We think we got to all the nooks and crannies of home, maybe even yard and garden…if we are overachievers we even cleared out desk drawers at work (how many dang salt packets, sporks, and sets of chopsticks do we really need?)…but here’s one many of us overlook…the ride.
Does your car need some Spring Cleaning lovin’? More than just a run through the car wash, but digging down to get the sticky pennies from between the seats, dumping the receipts and mint wrappers, and doing a deep dive into your drive.
- If you have winter tires you use in your region, swap them back to the all-season ones now. You don’t want to drive on winter tires longer than necessary.
- Check your tire tread and top off pressure as needed. You save money on mileage and improve longevity with four properly inflated tires.
- Replace windshield wiper blades—don’t wait until they start to shred. The salt of the season, if you’ve been in icy conditions, will have been murder on the rubber blades. Any deterioration equals streaks and stripes across your field of vision when you need the wipers for rain and dew. Top off the wiper fluid while you’re at it.
- Oil the hinges of the car’s doors, trunk/hatch, and hood to prevent unnecessary friction and wear.
Now, the fun begins...
Step One: Trash Patrol.
Do this step earnestly and you may fill up an entire bag. Even if you’re not type to crumble the food wrapper and toss beverage cans into the back seat zone, there are probably more little things between the cracks and under the seats than you imagined. Be sure to get into the trunk/hatch as well, and the glove compartment, too.
Step Two: Suck it Up.
Using your home vacuum or a self-serve car wash that has the super hose to vacuum deeply, really spend the time (and quarters) to get complete satisfaction. While you’re capturing all the winter’s dried mud and detritus, use a screwdriver or other firm object to loosen what doesn’t come up easily, especially from creases and corners. A can of compressed air usually used for computers can blast crumbs and dust from tiny crevices. Don't forget to vacuum the trunk or back area.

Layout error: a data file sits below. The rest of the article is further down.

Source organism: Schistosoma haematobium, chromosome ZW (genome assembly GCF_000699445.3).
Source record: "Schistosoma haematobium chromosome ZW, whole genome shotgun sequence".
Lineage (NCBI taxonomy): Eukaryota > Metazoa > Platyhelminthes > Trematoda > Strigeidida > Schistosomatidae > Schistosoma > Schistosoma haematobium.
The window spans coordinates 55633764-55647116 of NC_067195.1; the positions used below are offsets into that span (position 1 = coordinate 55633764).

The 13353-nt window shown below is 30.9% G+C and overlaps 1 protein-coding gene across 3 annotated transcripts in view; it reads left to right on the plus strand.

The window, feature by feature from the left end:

Step Three: Soft Surfaces.
You needn’t bear the expense of a meticulous car detailing service if you do your own. There are great automotive upholstery/carpet cleaners that will tackle deep soil as well as refresh overall--read the label so you're aware of and not frightened by ingredients. A scrub brush is your friend to really work the product in. Like your hair shampoo bottle says (but few of us ever do) lather, rinse/wipe, repeat. Doing this step twice is what elevates it from a spot clean to a deep clean. If you’ve got leather or vinyl seats and trim, use the correct surface cleaners and conditioners to keep them clean and soft.
Step Four: Floor Mats.
Power wash these guys. Whether the cold season has left you with basic mud and dirt, or salt and snowmelt chemicals, they definitely need a good cleaning. If your mats are all rubber, you’re in luck—hose those bad boys down, use your scrub brush again, let dry before replacing, and you’re good to go. Carpeted mats are less user-friendly, but again, pull them, deep soak and scrub them, and let them air dry completely before putting them back, even if it means driving without for a day—better that than mildew!
Step Five: Junk in Your Trunk.
If you’ve carried kitty litter or sand for getting you out of icy hazards, you can retire that for the season along with ice scrapers, extra gloves, etc. Toss an extra umbrella in back to replace all that snow gear, and maybe an extra drop cloth or tarp for transporting spring plants home from the nursery—you know you’re going to be on flower detail soon.
Step Six: Door Jambs.
Get the grunge out of the doorjambs and running boards. A toothbrush and diluted cleaning solution can be your friend here, then wipe down with a cloth so they don’t stay wet. Some mineral oil or silicone spray rubbed on the rubber gaskets of doors and windows will keep them soft and prevent cracking.
Step Seven: Interior Windows.
It is confounding how much dust sticks to window insides, and the winter’s moisture/defrost/fog up cycles make glass even more of a dirt magnet. Use vinegar & water or a specialized car window cleaner—regular household ammonia products are not your friend here. For extra measure, an anti-fogging product can keep them even clearer on early mornings.
Step Eight: Bath Time.
A good, thorough car wash is what the doctor ordered. If you do it yourself, be sure to get wheels and rims, too. If you have it done professionally, splurge on the thorough version even if you don’t do a full wax. A professional car wash will get salt off your undercarriage better than you might be able to with your garden hose and better than the kids doing a fundraiser in the high school parking lot. You can support them with your next wash.
Step Nine: Fresh as a Daisy.
You don’t need to dangle a pine tree from your radio knob, but an air freshener or evaporative fabric cleaner/air spray will freshen things up. Sure, you’ll have the windows rolled down every chance you get, but keep the air fresh when they are closed tight, as well.
*Be sure to keep on top of your oil change schedule and have your air conditioner checked and serviced if necessary. The snow has just melted but we’ll be complaining about the dog days of summer any day, now.